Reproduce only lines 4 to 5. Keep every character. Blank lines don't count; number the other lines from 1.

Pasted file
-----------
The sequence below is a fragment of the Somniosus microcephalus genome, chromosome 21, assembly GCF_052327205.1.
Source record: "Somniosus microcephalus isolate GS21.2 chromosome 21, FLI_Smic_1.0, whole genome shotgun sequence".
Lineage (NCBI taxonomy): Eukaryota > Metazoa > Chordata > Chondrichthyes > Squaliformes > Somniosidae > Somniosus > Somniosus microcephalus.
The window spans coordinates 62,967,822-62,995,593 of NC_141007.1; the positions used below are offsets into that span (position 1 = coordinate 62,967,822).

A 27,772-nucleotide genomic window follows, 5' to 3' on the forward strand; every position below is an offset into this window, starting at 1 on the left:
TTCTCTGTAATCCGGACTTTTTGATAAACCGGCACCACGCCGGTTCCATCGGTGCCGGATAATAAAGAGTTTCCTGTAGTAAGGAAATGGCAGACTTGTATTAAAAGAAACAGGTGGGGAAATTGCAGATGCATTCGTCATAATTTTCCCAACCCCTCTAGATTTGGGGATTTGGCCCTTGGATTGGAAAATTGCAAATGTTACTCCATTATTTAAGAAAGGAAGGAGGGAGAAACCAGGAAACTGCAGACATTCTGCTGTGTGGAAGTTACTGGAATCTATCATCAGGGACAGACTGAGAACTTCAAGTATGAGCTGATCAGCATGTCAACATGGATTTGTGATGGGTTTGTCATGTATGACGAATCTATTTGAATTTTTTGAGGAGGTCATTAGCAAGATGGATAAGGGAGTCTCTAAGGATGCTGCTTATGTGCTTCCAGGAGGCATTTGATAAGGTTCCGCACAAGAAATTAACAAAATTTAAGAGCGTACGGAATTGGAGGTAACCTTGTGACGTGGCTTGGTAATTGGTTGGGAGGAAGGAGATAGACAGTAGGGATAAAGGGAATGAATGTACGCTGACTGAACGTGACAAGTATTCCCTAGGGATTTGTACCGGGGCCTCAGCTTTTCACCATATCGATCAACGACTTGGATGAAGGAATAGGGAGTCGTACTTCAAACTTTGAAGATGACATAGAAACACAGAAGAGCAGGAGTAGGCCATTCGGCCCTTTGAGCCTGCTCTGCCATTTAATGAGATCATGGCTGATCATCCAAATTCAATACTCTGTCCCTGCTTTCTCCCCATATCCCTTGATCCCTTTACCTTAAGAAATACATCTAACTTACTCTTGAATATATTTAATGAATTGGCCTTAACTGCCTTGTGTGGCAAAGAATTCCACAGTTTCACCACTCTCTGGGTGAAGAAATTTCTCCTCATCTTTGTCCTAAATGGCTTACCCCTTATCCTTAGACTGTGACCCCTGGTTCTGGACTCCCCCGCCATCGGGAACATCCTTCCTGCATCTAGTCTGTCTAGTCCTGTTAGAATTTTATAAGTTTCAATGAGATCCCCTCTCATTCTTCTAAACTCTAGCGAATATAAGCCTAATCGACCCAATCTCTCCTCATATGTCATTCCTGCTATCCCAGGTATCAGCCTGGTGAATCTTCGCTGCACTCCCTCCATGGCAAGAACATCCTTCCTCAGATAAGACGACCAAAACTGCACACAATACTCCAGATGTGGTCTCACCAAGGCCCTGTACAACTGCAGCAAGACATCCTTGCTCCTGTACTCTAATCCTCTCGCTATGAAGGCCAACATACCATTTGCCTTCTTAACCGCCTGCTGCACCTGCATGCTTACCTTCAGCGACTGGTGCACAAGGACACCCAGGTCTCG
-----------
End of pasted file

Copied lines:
The window spans coordinates 62,967,822-62,995,593 of NC_141007.1; the positions used below are offsets into that span (position 1 = coordinate 62,967,822).

A 27,772-nucleotide genomic window follows, 5' to 3' on the forward strand; every position below is an offset into this window, starting at 1 on the left: